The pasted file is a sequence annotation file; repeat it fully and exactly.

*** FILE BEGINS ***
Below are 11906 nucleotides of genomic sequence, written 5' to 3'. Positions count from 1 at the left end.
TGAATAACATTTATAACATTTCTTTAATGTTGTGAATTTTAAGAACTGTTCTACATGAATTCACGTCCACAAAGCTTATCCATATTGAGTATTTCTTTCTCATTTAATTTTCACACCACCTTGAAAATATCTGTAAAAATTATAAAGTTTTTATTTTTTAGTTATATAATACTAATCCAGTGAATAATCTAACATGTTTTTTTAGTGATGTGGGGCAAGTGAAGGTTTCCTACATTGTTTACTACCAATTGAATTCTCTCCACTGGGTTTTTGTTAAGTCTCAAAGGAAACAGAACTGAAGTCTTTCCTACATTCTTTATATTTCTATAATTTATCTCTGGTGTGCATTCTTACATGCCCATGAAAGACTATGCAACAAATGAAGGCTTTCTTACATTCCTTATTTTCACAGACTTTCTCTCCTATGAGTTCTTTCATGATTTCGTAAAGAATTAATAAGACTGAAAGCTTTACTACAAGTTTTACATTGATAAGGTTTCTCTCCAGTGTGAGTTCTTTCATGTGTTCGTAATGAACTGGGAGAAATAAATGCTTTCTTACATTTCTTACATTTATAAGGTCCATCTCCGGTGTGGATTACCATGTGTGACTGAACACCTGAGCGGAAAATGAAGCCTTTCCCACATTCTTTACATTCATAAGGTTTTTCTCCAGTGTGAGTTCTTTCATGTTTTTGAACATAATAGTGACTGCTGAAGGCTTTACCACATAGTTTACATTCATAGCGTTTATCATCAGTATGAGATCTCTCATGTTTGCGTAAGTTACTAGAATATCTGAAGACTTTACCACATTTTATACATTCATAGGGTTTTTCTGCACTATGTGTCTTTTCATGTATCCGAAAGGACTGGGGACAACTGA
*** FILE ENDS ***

Below are 11906 nucleotides of genomic sequence, written 5' to 3'. Positions count from 1 at the left end.
TGAATAACATTTATAACATTTCTTTAATGTTGTGAATTTTAAGAACTGTTCTACATGAATTCACGTCCACAAAGCTTATCCATATTGAGTATTTCTTTCTCATTTAATTTTCACACCACCTTGAAAATATCTGTAAAAATTATAAAGTTTTTATTTTTTAGTTATATAATACTAATCCAGTGAATAATCTAACATGTTTTTTTAGTGATGTGGGGCAAGTGAAGGTTTCCTACATTGTTTACTACCAATTGAATTCTCTCCACTGGGTTTTTGTTAAGTCTCAAAGGAAACAGAACTGAAGTCTTTCCTACATTCTTTATATTTCTATAATTTATCTCTGGTGTGCATTCTTACATGCCCATGAAAGACTATGCAACAAATGAAGGCTTTCTTACATTCCTTATTTTCACAGACTTTCTCTCCTATGAGTTCTTTCATGATTTCGTAAAGAATTAATAAGACTGAAAGCTTTACTACAAGTTTTACATTGATAAGGTTTCTCTCCAGTGTGAGTTCTTTCATGTGTTCGTAATGAACTGGGAGAAATAAATGCTTTCTTACATTTCTTACATTTATAAGGTCCATCTCCGGTGTGGATTACCATGTGTGACTGAACACCTGAGCGGAAAATGAAGCCTTTCCCACATTCTTTACATTCATAAGGTTTTTCTCCAGTGTGAGTTCTTTCATGTTTTTGAACATAATAGTGACTGCTGAAGGCTTTACCACATAGTTTACATTCATAGCGTTTATCATCAGTATGAGATCTCTCATGTTTGCGTAAGTTACTAGAATATCTGAAGACTTTACCACATTTTATACATTCATAGGGTTTTTCTGCACTATGTGTCTTTTCATGTATCCGAAAGGACTGGGGACAACTGA